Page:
THE BLOG
10/14/2014 11:03 am ET Updated Dec 14, 2014

Turning Out the Vote Should Be the Focus of Ferguson October

For eight weeks, there have been protests in Ferguson, Missouri related to the shooting death of Michael Brown by the Ferguson Police Department. This weekend, protesters have organized a series of marches they are calling a "Weekend of Resistance," during which they are asking for, among other things, the resignation of St. Louis County Prosecuting Attorney Robert McCulloch.

While much of the media attention has faded, the continued efforts of these citizens attempting to shine a light on the racial injustice present in their community is still a very important endeavor. The reality is that there are countless government policies that either unfairly target or negatively impact the ability of the African-American community to achieve the American Dream.

Regardless of how successful protests like the one in Ferguson are at changing public opinion, the best way to combat the systemic inequality that plagues all levels of government is to vote.

As Dr. Martin Luther King Jr. said during the civil rights movement "So long as I do not firmly and irrevocably possess the right to vote, I do not possess myself. I cannot make up my mind -- it is made up for me. I cannot live as a democratic citizen, observing the laws I have helped to enact -- I can only submit to the edict of others."

If the residents of Ferguson want to end the abuse by the police department that results in black residents comprising 93 percent of arrests, they need to turn out for local elections at higher rates than their conservative counterparts. This disparity has left a community that is 67 percent black with a white mayor, an all white school board, 5 white council members out of 6 and only 3 black police officers in a force of 53.

Ferguson is hardly the only place in the U.S. with discriminatory government policies.

In Ohio, Republican Governor John Kasich, the Republican Secretary of State, and a Republican legislature passed numerous voting restrictions that have been shown to negatively affect minorities' ability to vote.

In New York, despite the fact that whites make up more than 57 percent of the population, they only account for around 10 percent of those stopped and frisked.

In Michigan, Gov. Rick Snyder and the Republican legislature handed corporations a large tax, even though the business savvy governor couldn't prove it would add jobs. To pay for this tax cut, Republicans increased taxes on almost 50 percent of Michigan residents, including cutting the Earned Income Tax Credit that even Republican economists say is an efficient way to reduce poverty.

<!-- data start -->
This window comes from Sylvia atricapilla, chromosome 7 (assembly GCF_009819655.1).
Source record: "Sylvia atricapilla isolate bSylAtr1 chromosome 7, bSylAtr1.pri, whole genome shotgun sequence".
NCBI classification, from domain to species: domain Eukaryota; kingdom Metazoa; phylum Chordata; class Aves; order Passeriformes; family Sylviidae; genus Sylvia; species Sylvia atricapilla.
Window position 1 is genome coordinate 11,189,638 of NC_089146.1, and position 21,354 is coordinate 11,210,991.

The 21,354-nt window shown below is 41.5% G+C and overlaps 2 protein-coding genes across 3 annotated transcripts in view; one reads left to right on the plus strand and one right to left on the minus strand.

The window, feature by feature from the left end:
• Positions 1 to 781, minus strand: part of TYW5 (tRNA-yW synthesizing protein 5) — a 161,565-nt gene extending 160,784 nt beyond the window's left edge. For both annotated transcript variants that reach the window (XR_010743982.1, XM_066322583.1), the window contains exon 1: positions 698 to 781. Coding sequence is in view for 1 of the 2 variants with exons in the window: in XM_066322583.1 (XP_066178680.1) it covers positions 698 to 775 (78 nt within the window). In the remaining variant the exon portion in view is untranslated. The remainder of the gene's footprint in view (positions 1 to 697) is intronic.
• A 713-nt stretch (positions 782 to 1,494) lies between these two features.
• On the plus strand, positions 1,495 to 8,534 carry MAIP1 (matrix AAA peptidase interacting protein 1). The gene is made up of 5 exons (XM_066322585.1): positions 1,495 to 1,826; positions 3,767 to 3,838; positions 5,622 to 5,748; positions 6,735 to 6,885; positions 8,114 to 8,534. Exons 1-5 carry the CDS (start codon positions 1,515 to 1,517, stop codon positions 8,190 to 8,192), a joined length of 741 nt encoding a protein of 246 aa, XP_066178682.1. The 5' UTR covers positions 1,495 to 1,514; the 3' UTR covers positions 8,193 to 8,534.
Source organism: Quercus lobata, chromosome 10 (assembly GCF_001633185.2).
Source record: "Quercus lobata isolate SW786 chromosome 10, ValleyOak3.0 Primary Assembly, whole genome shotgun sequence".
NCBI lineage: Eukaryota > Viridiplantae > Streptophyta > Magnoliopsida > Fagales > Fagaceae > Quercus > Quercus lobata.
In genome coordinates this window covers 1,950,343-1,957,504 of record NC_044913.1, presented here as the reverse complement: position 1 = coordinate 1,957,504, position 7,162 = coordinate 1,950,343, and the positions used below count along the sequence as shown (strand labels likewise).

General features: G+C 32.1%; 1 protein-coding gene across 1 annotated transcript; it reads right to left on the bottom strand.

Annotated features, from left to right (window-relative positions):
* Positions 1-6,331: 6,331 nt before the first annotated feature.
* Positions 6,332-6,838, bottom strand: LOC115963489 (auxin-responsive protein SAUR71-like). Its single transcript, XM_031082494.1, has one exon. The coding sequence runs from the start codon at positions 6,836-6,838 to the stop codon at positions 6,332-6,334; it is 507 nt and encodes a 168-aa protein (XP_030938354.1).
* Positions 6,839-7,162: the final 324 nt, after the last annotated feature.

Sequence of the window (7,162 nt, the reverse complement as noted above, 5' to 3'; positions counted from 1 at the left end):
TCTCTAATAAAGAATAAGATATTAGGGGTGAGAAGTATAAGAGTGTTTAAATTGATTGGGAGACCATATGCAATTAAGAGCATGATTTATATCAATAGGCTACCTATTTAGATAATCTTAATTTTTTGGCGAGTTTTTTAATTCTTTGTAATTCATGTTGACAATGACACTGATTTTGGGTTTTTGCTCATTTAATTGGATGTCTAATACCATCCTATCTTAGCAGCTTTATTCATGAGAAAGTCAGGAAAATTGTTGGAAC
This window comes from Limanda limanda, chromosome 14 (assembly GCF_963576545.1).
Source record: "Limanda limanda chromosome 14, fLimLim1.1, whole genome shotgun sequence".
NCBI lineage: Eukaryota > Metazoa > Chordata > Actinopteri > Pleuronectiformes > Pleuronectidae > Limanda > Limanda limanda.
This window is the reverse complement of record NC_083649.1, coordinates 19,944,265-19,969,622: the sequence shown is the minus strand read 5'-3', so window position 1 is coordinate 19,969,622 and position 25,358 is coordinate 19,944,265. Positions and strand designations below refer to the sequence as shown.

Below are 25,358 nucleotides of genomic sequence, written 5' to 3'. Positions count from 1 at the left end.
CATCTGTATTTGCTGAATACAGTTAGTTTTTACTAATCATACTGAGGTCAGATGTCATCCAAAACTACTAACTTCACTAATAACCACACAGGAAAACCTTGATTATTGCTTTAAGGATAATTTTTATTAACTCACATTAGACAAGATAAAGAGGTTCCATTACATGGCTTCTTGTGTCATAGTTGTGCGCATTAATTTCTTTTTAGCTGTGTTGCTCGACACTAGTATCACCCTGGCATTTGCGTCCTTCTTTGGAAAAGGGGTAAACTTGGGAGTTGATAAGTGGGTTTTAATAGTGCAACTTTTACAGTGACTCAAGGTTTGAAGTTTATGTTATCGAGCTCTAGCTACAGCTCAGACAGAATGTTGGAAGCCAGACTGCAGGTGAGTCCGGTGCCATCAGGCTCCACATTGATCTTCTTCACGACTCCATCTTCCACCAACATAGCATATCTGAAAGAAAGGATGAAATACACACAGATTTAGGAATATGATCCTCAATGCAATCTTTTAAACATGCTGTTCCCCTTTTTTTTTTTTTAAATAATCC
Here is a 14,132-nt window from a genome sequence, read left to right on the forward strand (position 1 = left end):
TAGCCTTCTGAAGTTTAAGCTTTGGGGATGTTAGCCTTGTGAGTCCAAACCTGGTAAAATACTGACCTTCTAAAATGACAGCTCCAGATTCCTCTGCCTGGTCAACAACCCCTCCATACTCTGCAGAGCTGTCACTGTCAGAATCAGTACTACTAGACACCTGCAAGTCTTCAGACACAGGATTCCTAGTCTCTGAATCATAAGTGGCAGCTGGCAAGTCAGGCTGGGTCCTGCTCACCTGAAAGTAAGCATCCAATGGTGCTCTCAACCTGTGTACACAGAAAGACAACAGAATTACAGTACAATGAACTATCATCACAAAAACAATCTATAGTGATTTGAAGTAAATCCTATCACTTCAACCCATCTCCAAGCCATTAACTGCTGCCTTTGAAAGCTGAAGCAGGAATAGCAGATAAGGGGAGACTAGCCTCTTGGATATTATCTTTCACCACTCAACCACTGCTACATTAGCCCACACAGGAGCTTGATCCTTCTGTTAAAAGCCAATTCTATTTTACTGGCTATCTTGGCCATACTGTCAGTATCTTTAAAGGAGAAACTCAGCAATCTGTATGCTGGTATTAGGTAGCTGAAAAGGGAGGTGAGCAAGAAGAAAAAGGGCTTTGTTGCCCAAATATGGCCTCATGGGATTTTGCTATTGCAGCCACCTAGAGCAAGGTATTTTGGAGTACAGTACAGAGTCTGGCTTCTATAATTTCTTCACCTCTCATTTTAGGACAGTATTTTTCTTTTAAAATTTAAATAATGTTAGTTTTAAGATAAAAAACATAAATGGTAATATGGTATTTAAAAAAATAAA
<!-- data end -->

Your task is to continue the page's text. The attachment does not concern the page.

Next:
The U.S. is one of the only countries in the world that spends less on schools serving poor students than on those serving well off students.

In Florida, Republican Gov. Rick Scott started treating welfare recipients like criminals by forcing them to take a drug test to receive benefits. That policy that seems hypocritical for a man who oversaw one of the largest instances of Medicare fraud in U.S. history.

Across the country, white youth are more likely to use drugs, yet black youth are twice as likely to be arrested for drug use.

In Pennsylvania, Republican Gov. Tom Corbett cut education funding while making a voucher system and an expansion of charter schools core aspects of his education policy in spite of the fact that neither has been shown to improve educational outcomes. They do, however, benefit rich corporate donors who back Corbett.

In L.A, when stopped on the street or ordered out of their car, blacks were arrested 166 percent more than whites.

In Texas, Republican Gov. Rick Perry refused the Affordable Care Act's expansion of Medicaid, even though his state ranks No. 1 in the country with the most uninsured residents.

These examples represent only a small fraction of the inequality of our political system. But speaking out about bad policies and demanding change is only effective when people show up to the polls and hold politicians responsible for their actions. With the 2014 elections less than a month away it is time for those who routinely get the short end of the stick to come out in force and add some diversity to every level of government.

Previously published in the Detroit News.